Here’s how to factory reset your Android phone to get rid of malware:

    Step 1: Perform a Factory Data Reset

    Open Settings and search for reset in the search bar. Then click Erase all data (factory reset) and tap Erase all data.


    Step 2: Enter your passcode if requested

    If prompted, enter your passcode to proceed. An alert screen will likely pop up: tap Next step or Continue to confirm that you want to erase all the data from your smartphone or tablet.

    Warning screen confirming factory reset on Android

    Step 3: Reboot your device

    After the factory reset is complete, your phone will restart and take you through its initial setup process.

     The Welcome screen in Android 7.0 on an Asus phone

    Step 4: Restore from a previous backup

    Eventually, you’ll see the option to restore your phone to a backup that dates back to before you installed the malicious app. Or, wipe your phone clean and start over.

    Choosing where to import data from after a factory reset on Android

    Can Android phones get viruses?

    Android phones can get various types of malware, but they’re unlikely to get a traditional computer virus. A virus gets into files on your operating system and uses your device’s resources to replicate and spread. Malware on your Android phone likely won’t behave like that. To learn more about mobile malware, check out our dedicated article about viruses and other malware on phones.

    Android malware usually comes in the form of malicious apps that can steal your data, spy on you, damage your device, or cause other issues. Viruses are one type of malware that doesn’t usually affect Android, but many people use the term “Android virus” anyway to refer to all types of Android malware.

    So if you’re wondering how to remove viruses from your Android phone, keep in mind that you’re likely dealing with a different type of malicious software.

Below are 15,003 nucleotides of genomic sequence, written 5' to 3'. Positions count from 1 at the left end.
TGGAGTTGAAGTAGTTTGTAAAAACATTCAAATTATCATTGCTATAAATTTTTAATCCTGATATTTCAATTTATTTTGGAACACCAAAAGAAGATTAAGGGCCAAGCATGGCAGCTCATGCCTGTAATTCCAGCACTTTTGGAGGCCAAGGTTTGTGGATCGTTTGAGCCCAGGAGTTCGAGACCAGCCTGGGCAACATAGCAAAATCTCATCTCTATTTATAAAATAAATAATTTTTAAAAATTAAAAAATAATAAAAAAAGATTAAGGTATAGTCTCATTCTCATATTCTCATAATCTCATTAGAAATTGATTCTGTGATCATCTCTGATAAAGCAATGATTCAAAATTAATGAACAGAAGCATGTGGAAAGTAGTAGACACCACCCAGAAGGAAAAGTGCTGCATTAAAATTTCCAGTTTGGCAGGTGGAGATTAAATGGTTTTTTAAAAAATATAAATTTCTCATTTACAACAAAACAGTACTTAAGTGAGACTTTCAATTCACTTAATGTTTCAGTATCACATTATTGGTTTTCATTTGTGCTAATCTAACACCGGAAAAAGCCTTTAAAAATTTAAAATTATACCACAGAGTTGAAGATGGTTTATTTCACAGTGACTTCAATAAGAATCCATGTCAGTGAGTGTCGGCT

How can you tell if your phone has a virus

    It’s not always easy to recognize the signs of an Android virus, but it is possible to learn how to detect malware on your Android phone. You already know how to check your phone for malware by performing a scan with your preferred mobile security app or investigating recently downloaded apps while in safe mode.

    But there are other red flags that can alert you to an Android infection. Here’s a rundown of some of the symptoms that should get you wondering “Does my phone have a virus?”

    Apps that crash a lot

    Apps crash from time to time. As you use your different apps, you’ll get a feel for what constitutes normal behavior. If your Android apps crash more frequently than they should, you might be dealing with Android malware.

    Unexplained increases in data usage

    It’s one thing to discover that you’re short on data after, say, unblocking websites and binge-watching the latest season of your favorite show. But if the same thing happens while your phone is hanging out in your pocket all day, you could have reason to worry. Some malware will chew through your mobile data as it operates, so it’s a good idea to check your data allotment periodically.

    Ads keep popping up

    You can block annoying pop-up ads with certain mobile browsers or browser extensions. If you start seeing pop-ups on your Android even when you aren’t running any apps, you’ve likely got an adware infection.

    Your battery drains quickly

    As your Android ages, your battery tends to drain more quickly. Since most mobile malware isn’t optimized, it tends to drain your battery faster than legitimate apps. So if your Android is still on the newer side, you may have an issue with a phone virus.

    Your phone bill is through the roof

    Similar to a sudden bump in data usage, an unexpected and unexplainable phone bill increase is a possible Android malware warning. Discuss unusually high billing amounts with your mobile service provider to check if there’s a legitimate reason for your high bill.

    Unfamiliar apps

    Many people don’t take the time to check whether or not that trendy new app has been created by a legitimate developer, especially when it comes to the massive range of free-to-play games out there. This oversight can prove costly, as you might inadvertently give a fake app the keys to your phone (and personal data).

    Your phone starts overheating

    There are plenty of reasons why your phone might overheat, but a malware infection is one of the most common causes. If you aren’t doing anything unusual with your phone, it shouldn’t be super hot when you touch it.

     A graphic illustration of the main signs that your phone may have a virus.

    The first phone malware

    Before smartphones became the ubiquitous companions they are today, cell phone viruses were considered somewhat of a myth. This illusion was shattered in 2004 after hacker group 29A created the Cabir mobile phone worm and sent it as a proof of concept to several professional cybersecurity labs.